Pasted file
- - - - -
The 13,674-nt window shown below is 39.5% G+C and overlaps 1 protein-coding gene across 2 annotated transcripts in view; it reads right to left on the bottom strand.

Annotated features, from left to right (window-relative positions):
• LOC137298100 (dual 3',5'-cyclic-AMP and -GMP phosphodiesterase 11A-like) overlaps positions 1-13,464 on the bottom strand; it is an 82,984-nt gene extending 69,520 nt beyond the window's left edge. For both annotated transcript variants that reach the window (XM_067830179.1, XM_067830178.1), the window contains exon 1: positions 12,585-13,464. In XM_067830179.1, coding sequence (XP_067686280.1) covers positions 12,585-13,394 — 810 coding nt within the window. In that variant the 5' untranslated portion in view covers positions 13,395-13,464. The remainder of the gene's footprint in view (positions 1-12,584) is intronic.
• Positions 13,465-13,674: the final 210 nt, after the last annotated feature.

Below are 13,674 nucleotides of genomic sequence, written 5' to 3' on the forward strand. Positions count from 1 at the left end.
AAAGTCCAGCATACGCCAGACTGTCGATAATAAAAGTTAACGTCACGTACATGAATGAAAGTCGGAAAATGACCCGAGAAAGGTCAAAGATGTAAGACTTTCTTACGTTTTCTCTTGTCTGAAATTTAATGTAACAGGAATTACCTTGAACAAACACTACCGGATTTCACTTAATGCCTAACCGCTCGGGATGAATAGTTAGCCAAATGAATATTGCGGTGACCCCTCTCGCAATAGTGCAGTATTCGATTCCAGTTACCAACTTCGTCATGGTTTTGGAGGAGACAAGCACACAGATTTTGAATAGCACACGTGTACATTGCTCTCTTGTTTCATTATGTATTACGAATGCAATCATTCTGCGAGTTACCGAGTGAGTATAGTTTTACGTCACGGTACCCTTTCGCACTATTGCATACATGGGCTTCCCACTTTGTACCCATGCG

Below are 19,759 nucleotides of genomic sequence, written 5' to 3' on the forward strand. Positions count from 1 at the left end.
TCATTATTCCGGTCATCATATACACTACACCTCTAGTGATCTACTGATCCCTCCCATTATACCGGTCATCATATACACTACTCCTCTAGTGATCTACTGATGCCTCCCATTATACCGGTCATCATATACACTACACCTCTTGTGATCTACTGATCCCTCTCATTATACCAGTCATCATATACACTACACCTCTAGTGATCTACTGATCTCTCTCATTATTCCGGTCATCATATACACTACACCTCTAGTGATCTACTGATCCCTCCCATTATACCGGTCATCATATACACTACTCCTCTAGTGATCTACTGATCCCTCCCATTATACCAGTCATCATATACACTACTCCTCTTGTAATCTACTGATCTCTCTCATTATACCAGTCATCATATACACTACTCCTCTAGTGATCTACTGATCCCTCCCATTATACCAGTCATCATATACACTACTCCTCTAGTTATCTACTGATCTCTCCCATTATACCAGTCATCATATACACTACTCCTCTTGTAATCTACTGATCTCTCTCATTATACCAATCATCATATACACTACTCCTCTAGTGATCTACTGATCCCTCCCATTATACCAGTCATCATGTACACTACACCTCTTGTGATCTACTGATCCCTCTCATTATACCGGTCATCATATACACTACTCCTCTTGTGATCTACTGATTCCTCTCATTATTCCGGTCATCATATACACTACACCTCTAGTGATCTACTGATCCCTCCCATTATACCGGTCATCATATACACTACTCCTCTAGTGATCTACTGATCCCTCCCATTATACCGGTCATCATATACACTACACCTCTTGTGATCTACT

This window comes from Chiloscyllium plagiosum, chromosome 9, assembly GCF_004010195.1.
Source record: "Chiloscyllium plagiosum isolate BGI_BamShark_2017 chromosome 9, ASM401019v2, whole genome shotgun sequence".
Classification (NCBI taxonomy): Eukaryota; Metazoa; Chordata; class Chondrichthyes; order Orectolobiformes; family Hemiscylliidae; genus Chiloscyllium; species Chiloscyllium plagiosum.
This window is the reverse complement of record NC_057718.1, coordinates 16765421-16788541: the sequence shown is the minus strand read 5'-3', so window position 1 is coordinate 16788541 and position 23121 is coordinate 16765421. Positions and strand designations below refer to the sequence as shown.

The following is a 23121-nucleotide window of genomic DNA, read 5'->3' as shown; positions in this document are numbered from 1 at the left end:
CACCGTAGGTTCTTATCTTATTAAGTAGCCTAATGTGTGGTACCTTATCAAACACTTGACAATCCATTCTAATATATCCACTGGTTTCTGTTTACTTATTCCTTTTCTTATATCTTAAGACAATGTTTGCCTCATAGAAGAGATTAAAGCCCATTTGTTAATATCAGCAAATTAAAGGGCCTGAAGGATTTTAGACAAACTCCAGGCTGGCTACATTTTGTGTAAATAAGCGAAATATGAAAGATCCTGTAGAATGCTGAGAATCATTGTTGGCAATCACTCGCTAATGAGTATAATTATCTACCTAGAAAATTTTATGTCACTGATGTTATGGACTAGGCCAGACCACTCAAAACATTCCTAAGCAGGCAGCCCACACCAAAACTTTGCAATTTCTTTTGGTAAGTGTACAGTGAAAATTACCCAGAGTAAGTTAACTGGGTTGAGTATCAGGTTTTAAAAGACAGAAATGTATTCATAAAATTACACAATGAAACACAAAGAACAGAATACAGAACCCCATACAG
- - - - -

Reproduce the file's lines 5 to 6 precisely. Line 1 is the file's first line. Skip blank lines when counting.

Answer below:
Below are 13,674 nucleotides of genomic sequence, written 5' to 3' on the forward strand. Positions count from 1 at the left end.
AAAGTCCAGCATACGCCAGACTGTCGATAATAAAAGTTAACGTCACGTACATGAATGAAAGTCGGAAAATGACCCGAGAAAGGTCAAAGATGTAAGACTTTCTTACGTTTTCTCTTGTCTGAAATTTAATGTAACAGGAATTACCTTGAACAAACACTACCGGATTTCACTTAATGCCTAACCGCTCGGGATGAATAGTTAGCCAAATGAATATTGCGGTGACCCCTCTCGCAATAGTGCAGTATTCGATTCCAGTTACCAACTTCGTCATGGTTTTGGAGGAGACAAGCACACAGATTTTGAATAGCACACGTGTACATTGCTCTCTTGTTTCATTATGTATTACGAATGCAATCATTCTGCGAGTTACCGAGTGAGTATAGTTTTACGTCACGGTACCCTTTCGCACTATTGCATACATGGGCTTCCCACTTTGTACCCATGCG